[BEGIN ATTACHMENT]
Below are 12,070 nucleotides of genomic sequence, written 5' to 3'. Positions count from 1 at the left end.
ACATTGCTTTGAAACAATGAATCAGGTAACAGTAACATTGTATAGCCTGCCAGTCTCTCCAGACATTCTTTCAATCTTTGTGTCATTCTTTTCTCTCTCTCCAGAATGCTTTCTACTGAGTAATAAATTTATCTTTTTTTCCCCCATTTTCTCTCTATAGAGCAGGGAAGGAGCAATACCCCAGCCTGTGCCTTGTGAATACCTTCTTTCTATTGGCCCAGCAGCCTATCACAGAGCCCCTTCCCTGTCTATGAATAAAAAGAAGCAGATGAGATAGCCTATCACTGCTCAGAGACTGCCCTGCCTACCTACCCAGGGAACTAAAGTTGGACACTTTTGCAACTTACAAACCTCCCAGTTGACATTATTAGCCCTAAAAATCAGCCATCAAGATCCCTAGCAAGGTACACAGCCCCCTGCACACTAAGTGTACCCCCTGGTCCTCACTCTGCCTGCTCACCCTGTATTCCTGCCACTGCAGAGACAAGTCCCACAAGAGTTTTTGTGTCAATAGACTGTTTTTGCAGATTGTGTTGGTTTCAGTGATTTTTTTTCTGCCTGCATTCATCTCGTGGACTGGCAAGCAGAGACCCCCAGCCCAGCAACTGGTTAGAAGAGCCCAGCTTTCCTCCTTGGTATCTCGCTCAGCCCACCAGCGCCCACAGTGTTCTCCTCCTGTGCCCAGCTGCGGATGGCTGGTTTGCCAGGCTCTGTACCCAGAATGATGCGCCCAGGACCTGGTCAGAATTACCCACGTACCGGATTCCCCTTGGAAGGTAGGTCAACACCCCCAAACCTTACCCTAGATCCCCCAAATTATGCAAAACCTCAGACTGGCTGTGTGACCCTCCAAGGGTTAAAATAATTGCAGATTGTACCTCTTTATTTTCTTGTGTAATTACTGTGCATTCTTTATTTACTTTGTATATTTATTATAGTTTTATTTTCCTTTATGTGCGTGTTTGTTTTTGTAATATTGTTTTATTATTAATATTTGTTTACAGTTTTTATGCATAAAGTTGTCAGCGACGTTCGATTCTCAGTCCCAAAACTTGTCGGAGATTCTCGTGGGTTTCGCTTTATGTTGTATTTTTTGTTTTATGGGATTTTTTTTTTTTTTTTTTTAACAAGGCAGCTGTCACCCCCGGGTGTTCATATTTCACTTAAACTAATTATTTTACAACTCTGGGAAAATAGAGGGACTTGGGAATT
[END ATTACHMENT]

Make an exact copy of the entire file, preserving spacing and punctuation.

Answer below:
Below are 12,070 nucleotides of genomic sequence, written 5' to 3'. Positions count from 1 at the left end.
ACATTGCTTTGAAACAATGAATCAGGTAACAGTAACATTGTATAGCCTGCCAGTCTCTCCAGACATTCTTTCAATCTTTGTGTCATTCTTTTCTCTCTCTCCAGAATGCTTTCTACTGAGTAATAAATTTATCTTTTTTTCCCCCATTTTCTCTCTATAGAGCAGGGAAGGAGCAATACCCCAGCCTGTGCCTTGTGAATACCTTCTTTCTATTGGCCCAGCAGCCTATCACAGAGCCCCTTCCCTGTCTATGAATAAAAAGAAGCAGATGAGATAGCCTATCACTGCTCAGAGACTGCCCTGCCTACCTACCCAGGGAACTAAAGTTGGACACTTTTGCAACTTACAAACCTCCCAGTTGACATTATTAGCCCTAAAAATCAGCCATCAAGATCCCTAGCAAGGTACACAGCCCCCTGCACACTAAGTGTACCCCCTGGTCCTCACTCTGCCTGCTCACCCTGTATTCCTGCCACTGCAGAGACAAGTCCCACAAGAGTTTTTGTGTCAATAGACTGTTTTTGCAGATTGTGTTGGTTTCAGTGATTTTTTTTCTGCCTGCATTCATCTCGTGGACTGGCAAGCAGAGACCCCCAGCCCAGCAACTGGTTAGAAGAGCCCAGCTTTCCTCCTTGGTATCTCGCTCAGCCCACCAGCGCCCACAGTGTTCTCCTCCTGTGCCCAGCTGCGGATGGCTGGTTTGCCAGGCTCTGTACCCAGAATGATGCGCCCAGGACCTGGTCAGAATTACCCACGTACCGGATTCCCCTTGGAAGGTAGGTCAACACCCCCAAACCTTACCCTAGATCCCCCAAATTATGCAAAACCTCAGACTGGCTGTGTGACCCTCCAAGGGTTAAAATAATTGCAGATTGTACCTCTTTATTTTCTTGTGTAATTACTGTGCATTCTTTATTTACTTTGTATATTTATTATAGTTTTATTTTCCTTTATGTGCGTGTTTGTTTTTGTAATATTGTTTTATTATTAATATTTGTTTACAGTTTTTATGCATAAAGTTGTCAGCGACGTTCGATTCTCAGTCCCAAAACTTGTCGGAGATTCTCGTGGGTTTCGCTTTATGTTGTATTTTTTGTTTTATGGGATTTTTTTTTTTTTTTTTTTAACAAGGCAGCTGTCACCCCCGGGTGTTCATATTTCACTTAAACTAATTATTTTACAACTCTGGGAAAATAGAGGGACTTGGGAATT